While I grew as a student inside the classroom, I learned even more outside as a community member of Bates and Lewiston/Auburn. I saw more of my place in the community, inherently privileged for being a white Bates student. Through traveling throughout L/A and drawing out maps of specific places, I felt more like a member of a community beyond just Bates. At The Plot I started thinking more about where our food comes in as well as how we could apply permaculture principles towards it for my DYO Project. I felt more aware of the Bates campus from seeing the garden and from seeing another side of Commons, that gave me a deeper appreciation for it and my meals. I saw how our class as a small community and unit could function together whether collaborating on group projects, harvesting vegetables, or scrubbing bins.

I learned a lot about communication as a new Bates student through working in this small class and specifically with the Fall Gardeners. I started off not knowing anything about them and they were shy when interacting with us. I learned that through asking simple questions, drawing, and being open and supportive could all be useful tools for learning about their lives and generating stories. I thought this was also useful as a first year in general acclimating to a new community.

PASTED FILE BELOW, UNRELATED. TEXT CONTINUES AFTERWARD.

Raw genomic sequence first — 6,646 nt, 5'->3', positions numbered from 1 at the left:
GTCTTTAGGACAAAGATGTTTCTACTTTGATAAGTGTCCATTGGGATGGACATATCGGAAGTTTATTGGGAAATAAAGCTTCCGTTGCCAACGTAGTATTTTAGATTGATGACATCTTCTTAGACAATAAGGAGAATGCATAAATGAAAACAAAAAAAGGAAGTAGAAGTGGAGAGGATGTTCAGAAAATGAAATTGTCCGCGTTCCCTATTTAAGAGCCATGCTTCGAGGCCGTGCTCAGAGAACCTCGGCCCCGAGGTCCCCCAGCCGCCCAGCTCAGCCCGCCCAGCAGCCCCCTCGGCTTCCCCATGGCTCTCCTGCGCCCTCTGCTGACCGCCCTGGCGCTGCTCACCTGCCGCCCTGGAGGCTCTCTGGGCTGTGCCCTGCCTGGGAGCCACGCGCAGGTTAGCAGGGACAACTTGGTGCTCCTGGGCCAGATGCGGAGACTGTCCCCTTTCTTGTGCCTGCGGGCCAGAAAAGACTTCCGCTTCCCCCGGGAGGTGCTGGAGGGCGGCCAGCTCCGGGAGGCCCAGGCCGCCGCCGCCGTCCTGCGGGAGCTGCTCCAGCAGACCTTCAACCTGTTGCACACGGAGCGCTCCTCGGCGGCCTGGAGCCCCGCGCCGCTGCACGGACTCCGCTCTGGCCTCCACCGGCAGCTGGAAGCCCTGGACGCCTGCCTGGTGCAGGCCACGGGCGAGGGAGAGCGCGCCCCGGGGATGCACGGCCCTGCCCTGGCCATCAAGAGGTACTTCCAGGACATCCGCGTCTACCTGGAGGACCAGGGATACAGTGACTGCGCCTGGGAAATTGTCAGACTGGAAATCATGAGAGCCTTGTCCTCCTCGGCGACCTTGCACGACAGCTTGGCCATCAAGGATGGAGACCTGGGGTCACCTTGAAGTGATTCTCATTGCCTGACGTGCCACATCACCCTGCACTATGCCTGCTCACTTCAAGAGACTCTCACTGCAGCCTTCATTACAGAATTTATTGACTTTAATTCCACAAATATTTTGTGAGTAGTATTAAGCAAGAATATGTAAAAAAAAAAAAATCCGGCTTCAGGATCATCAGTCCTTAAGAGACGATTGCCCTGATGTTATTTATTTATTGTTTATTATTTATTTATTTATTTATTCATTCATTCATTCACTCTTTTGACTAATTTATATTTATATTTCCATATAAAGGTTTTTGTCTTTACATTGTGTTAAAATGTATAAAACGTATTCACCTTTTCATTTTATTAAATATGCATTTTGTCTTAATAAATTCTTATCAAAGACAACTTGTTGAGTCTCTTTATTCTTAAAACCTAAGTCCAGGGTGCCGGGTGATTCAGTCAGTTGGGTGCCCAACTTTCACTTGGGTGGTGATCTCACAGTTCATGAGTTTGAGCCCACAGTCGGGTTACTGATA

While the good tomatoes were carried to Commons, the bad tomatoes were used for compost -- ultimately contributing to the health of the tomatoes to come. My work in this class was like the tomatoes, some good, some bad, all created with a purpose.

I liked this class for how interdisciplinary it could be. I could connect the material in all of my classes together and frame information in different ways from my different perspectives. This class hasn’t been just a gardening class. Community gardening, social justice, and writing are all each such multifaceted ideas with complex issues, and I hope to continue unpacking them in the future.